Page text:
The White House photo of Biden was reminiscent of a similar photo of President Barack Obama in the Situation Room watching the raid that killed Osama bin Laden.

While the strike was largely applauded by members of Congress, Republicans focused on what they call Biden’s “disastrous withdrawal” from Afghanistan that they say reopened the door for al-Qaeda in the country.

“President Biden deserves credit for approving this strike,” Senate Minority Leader Mitch McConnell, R-Ky., said in a statement. “But al-Zawahiri’s return to downtown Kabul further indicates that Afghanistan is again becoming a major thicket of terrorist activity following the President’s decision to withdraw U.S. forces.”

House Minority Leader Kevin McCarthy, R-Calif., is demanding an immediate intelligence briefing for Congress on the “possible reemergence” of the terrorist organization. Rep. Mike McCaul, who sites on the House Foreign Affairs Committee, went so far as to say Biden lied to the American people when he said last year al-Qaeda was “gone” from Afghanistan.

Sullivan pushed back on the criticism on “Good Morning America,” stating the drone strike is proof the U.S. can continue to go after its enemies without endangering service members.

“There is not a single American in harm’s way in that country in uniform and there was nobody on the ground in uniform when this strike occurred and yet we were able to take Ayman al-Zawahiri off the battlefield,” Sullivan told George Stephanopoulos. “I would call that a successful, effective policy that protects our troops, protects our people and ensures that Afghanistan will not be a safe haven for terrorists.”

But questions remain on how the U.S. will respond to the Taliban’s actions in sheltering al-Zawahiri. Senior members of the Taliban were aware of his presence in Kabul this year, the senior administration official told reporters Monday.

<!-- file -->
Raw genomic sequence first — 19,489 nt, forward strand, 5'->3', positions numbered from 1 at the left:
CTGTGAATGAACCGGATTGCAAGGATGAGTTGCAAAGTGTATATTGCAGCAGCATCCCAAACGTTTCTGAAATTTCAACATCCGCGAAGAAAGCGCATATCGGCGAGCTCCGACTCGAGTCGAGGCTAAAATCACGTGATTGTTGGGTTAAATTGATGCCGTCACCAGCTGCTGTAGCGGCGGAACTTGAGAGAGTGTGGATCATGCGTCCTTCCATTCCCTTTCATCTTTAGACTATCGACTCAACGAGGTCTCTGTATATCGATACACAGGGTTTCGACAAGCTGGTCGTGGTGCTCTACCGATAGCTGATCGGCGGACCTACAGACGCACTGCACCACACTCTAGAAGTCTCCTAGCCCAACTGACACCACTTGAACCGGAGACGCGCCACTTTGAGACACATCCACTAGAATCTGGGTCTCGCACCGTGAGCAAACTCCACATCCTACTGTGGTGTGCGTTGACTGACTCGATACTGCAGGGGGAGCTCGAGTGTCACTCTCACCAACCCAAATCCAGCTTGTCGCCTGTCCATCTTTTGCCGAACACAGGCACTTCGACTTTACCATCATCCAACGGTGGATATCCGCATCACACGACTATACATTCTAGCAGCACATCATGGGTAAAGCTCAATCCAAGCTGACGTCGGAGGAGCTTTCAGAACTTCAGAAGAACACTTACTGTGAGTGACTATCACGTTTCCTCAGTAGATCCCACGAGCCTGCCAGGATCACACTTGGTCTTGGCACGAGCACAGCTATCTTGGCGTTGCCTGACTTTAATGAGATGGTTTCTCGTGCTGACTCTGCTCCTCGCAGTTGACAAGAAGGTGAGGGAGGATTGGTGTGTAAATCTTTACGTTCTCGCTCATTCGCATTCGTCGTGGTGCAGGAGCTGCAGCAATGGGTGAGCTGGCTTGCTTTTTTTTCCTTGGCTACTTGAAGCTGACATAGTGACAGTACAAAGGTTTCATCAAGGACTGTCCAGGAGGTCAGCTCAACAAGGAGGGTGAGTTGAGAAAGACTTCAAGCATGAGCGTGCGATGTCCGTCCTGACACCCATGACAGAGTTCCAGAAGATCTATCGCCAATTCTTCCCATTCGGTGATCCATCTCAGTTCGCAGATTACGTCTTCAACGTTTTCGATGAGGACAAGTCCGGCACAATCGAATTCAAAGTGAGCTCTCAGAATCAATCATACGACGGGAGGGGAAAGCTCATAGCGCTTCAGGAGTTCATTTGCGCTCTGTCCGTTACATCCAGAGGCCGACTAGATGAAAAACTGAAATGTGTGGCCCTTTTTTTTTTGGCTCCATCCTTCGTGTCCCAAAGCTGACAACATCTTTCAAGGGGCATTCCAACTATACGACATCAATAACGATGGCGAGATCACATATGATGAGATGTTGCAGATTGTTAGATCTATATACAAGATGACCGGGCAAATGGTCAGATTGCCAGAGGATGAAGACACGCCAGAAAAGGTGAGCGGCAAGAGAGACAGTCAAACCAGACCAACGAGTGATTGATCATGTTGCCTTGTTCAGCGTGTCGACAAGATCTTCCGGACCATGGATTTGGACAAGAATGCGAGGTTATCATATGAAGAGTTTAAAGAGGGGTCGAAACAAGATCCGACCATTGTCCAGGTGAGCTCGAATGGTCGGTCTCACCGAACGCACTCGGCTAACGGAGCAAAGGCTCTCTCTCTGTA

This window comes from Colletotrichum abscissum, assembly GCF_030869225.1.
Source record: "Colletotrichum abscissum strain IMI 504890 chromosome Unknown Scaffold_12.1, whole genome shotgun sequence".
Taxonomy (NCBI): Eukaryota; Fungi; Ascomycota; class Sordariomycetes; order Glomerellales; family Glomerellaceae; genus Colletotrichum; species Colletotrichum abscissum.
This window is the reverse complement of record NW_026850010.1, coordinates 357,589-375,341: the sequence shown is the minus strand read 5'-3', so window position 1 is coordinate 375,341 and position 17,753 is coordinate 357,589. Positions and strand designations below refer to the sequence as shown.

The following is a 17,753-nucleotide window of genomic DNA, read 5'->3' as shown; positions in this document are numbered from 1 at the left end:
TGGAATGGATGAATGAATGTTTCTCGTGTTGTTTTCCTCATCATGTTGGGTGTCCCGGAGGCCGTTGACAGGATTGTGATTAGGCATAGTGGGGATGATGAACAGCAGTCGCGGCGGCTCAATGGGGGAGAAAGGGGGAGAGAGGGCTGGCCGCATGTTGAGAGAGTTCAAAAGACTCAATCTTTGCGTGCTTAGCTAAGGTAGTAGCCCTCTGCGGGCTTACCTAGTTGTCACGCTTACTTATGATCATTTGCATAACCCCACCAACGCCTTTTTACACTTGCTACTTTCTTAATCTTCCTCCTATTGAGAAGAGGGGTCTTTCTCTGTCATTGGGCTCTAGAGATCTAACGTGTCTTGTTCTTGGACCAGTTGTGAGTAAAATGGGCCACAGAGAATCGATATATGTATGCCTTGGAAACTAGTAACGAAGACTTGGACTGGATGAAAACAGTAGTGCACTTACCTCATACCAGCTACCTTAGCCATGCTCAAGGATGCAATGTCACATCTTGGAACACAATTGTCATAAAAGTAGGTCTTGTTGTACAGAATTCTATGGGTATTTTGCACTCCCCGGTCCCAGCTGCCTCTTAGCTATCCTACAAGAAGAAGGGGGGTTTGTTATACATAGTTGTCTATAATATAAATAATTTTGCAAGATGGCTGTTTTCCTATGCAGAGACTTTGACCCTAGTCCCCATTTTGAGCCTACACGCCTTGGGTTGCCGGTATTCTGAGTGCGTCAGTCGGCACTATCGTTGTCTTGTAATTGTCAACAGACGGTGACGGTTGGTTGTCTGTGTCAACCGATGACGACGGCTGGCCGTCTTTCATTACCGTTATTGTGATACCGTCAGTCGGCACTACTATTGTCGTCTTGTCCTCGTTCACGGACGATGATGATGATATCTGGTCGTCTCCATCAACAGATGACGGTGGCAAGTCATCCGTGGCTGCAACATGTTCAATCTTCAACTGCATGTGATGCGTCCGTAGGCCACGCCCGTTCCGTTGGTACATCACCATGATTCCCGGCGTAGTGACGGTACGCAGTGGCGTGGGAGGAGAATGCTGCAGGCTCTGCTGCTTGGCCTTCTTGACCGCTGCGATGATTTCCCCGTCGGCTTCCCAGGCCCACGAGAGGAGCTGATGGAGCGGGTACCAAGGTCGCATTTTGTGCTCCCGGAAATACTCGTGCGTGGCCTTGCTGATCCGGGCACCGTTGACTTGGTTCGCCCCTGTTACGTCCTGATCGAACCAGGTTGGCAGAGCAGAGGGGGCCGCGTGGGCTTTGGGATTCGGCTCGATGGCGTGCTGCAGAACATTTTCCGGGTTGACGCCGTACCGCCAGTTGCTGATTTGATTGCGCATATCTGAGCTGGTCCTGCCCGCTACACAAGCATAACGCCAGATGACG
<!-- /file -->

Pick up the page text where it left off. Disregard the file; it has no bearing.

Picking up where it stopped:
The official also said Haqqani Taliban members took actions after the airstrike to conceal al-Zawahiri’s presence at the location and acted quickly to remove al-Zawahiri’s wife, his daughter and her children to another location consistent with a broader effort to cover up that they had been living in the safe house.

Sullivan said the U.S. is in direct communication with the Taliban but did not reveal any specifics on how exactly the Taliban will be held accountable.

Secretary of State Antony Blinken said Monday the Taliban “grossly” violated the Doha Agreement by sheltering al-Zawahiri. In the 2020 agreement, the Taliban said they wouldn’t harbor al-Qaeda members.

“They also betrayed the Afghan people and their own stated desire for recognition from and normalization with the international community,” Blinken said. “In the face of the Taliban’s unwillingness or inability to abide by their commitments, we will continue to support the Afghan people with robust humanitarian assistance and to advocate for the protection of their human rights, especially of women and girls.”

ABC News’ Ben Gittleson, Trish Turner, Allison Pecorin and Sarah Kolinovsky contributed to this report.